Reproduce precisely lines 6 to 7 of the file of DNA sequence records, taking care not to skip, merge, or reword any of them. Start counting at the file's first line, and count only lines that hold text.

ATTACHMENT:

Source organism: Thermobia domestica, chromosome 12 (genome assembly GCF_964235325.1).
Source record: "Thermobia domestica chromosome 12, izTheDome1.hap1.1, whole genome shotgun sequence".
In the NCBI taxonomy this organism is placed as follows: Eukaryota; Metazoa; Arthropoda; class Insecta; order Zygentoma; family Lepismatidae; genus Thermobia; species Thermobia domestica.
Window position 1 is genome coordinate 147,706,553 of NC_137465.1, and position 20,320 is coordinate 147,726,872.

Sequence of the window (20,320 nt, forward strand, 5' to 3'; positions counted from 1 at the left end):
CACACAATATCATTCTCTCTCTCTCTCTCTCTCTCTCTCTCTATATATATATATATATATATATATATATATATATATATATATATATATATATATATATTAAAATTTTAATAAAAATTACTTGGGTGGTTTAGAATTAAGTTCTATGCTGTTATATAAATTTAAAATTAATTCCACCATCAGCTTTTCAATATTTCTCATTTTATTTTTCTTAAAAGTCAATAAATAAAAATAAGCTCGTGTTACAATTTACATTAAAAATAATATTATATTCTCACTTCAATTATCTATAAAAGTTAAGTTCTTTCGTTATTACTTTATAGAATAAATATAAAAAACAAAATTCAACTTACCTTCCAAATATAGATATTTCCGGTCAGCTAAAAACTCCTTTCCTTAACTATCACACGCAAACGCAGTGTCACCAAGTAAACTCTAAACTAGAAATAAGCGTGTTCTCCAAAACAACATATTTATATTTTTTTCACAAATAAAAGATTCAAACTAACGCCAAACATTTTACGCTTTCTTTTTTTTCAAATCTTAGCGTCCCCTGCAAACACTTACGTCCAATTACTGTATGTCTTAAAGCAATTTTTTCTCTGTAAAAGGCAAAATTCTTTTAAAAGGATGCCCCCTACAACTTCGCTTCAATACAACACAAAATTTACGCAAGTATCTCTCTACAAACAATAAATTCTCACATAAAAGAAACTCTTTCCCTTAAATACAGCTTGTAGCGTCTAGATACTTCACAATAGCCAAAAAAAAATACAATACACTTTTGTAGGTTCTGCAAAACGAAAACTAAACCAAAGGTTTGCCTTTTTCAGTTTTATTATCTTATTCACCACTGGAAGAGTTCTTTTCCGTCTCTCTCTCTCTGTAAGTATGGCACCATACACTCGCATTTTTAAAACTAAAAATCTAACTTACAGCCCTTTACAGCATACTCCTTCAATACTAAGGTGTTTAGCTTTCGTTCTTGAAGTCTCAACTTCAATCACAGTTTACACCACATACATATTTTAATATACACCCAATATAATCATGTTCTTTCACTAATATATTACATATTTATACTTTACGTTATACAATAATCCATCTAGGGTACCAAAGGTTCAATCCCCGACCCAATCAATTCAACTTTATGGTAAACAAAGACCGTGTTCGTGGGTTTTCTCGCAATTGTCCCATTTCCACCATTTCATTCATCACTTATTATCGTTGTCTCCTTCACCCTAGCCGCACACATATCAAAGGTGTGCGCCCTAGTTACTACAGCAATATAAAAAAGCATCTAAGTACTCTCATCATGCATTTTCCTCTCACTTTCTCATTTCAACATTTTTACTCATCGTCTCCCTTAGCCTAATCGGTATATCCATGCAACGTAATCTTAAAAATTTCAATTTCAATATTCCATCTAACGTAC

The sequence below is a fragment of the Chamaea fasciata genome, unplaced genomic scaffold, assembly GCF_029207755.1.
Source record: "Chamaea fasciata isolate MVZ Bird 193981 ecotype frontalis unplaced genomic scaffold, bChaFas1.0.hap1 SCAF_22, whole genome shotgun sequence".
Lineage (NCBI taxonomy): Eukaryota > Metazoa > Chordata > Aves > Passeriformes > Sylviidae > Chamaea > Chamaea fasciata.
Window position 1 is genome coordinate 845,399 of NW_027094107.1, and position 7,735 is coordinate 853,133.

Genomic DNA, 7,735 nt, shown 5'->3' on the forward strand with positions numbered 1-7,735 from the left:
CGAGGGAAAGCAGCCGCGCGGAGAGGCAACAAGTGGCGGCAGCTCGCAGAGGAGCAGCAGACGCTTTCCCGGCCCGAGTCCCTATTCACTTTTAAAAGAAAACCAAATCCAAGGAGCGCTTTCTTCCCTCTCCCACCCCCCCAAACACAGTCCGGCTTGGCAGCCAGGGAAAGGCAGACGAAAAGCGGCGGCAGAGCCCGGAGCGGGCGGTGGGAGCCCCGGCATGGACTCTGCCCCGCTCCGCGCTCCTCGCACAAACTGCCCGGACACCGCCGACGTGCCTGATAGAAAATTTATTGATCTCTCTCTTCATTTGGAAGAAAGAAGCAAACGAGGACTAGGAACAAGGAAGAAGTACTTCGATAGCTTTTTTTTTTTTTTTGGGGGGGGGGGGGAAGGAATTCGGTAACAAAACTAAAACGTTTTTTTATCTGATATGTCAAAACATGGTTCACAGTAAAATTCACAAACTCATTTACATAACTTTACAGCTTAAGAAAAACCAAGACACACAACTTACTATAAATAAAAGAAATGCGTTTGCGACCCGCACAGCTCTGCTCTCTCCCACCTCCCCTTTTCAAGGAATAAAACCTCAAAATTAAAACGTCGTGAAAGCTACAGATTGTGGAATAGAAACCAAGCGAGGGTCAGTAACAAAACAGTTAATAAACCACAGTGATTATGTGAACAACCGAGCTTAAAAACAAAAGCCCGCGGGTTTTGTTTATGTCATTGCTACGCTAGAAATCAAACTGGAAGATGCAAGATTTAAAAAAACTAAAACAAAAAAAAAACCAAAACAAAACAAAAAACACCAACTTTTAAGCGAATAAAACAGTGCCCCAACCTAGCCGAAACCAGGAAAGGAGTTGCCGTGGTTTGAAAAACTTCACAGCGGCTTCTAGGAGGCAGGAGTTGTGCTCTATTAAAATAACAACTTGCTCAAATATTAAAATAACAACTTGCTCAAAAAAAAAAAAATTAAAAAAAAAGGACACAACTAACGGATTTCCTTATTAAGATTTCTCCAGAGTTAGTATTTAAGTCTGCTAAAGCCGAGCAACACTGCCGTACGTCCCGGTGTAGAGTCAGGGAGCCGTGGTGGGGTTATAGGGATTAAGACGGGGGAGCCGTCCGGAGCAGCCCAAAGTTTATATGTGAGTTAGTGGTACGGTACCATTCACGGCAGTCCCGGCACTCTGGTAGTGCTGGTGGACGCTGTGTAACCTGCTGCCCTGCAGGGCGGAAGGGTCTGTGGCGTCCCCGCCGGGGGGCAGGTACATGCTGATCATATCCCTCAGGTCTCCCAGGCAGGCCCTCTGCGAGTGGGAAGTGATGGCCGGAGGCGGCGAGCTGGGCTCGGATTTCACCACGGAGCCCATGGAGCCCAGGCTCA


CACACAATATCATTCTCTCTCTCTCTCTCTCTCTCTCTCTCTATATATATATATATATATATATATATATATATATATATATATATATATATATATATATTAAAATTTTAATAAAAATTACTTGGGTGGTTTAGAATTAAGTTCTATGCTGTTATATAAATTTAAAATTAATTCCACCATCAGCTTTTCAATATTTCTCATTTTATTTTTCTTAAAAGTCAATAAATAAAAATAAGCTCGTGTTACAATTTACATTAAAAATAATATTATATTCTCACTTCAATTATCTATAAAAGTTAAGTTCTTTCGTTATTACTTTATAGAATAAATATAAAAAACAAAATTCAACTTACCTTCCAAATATAGATATTTCCGGTCAGCTAAAAACTCCTTTCCTTAACTATCACACGCAAACGCAGTGTCACCAAGTAAACTCTAAACTAGAAATAAGCGTGTTCTCCAAAACAACATATTTATATTTTTTTCACAAATAAAAGATTCAAACTAACGCCAAACATTTTACGCTTTCTTTTTTTTCAAATCTTAGCGTCCCCTGCAAACACTTACGTCCAATTACTGTATGTCTTAAAGCAATTTTTTCTCTGTAAAAGGCAAAATTCTTTTAAAAGGATGCCCCCTACAACTTCGCTTCAATACAACACAAAATTTACGCAAGTATCTCTCTACAAACAATAAATTCTCACATAAAAGAAACTCTTTCCCTTAAATACAGCTTGTAGCGTCTAGATACTTCACAATAGCCAAAAAAAAATACAATACACTTTTGTAGGTTCTGCAAAACGAAAACTAAACCAAAGGTTTGCCTTTTTCAGTTTTATTATCTTATTCACCACTGGAAGAGTTCTTTTCCGTCTCTCTCTCTCTGTAAGTATGGCACCATACACTCGCATTTTTAAAACTAAAAATCTAACTTACAGCCCTTTACAGCATACTCCTTCAATACTAAGGTGTTTAGCTTTCGTTCTTGAAGTCTCAACTTCAATCACAGTTTACACCACATACATATTTTAATATACACCCAATATAATCATGTTCTTTCACTAATATATTACATATTTATACTTTACGTTATACAATAATCCATCTAGGGTACCAAAGGTTCAATCCCCGACCCAATCAATTCAACTTTATGGTAAACAAAGACCGTGTTCGTGGGTTTTCTCGCAATTGTCCCATTTCCACCATTTCATTCATCACTTATTATCGTTGTCTCCTTCACCCTAGCCGCACACATATCAAAGGTGTGCGCCCTAGTTACTACAGCAATATAAAAAAGCATCTAAGTACTCTCATCATGCATTTTCCTCTCACTTTCTCATTTCAACATTTTTACTCATCGTCTCCCTTAGCCTAATCGGTATATCCATGCAACGTAATCTTAAAAATTTCAATTTCAATATTCCATCTAACGTAC

The sequence below is a fragment of the Chamaea fasciata genome, unplaced genomic scaffold, assembly GCF_029207755.1.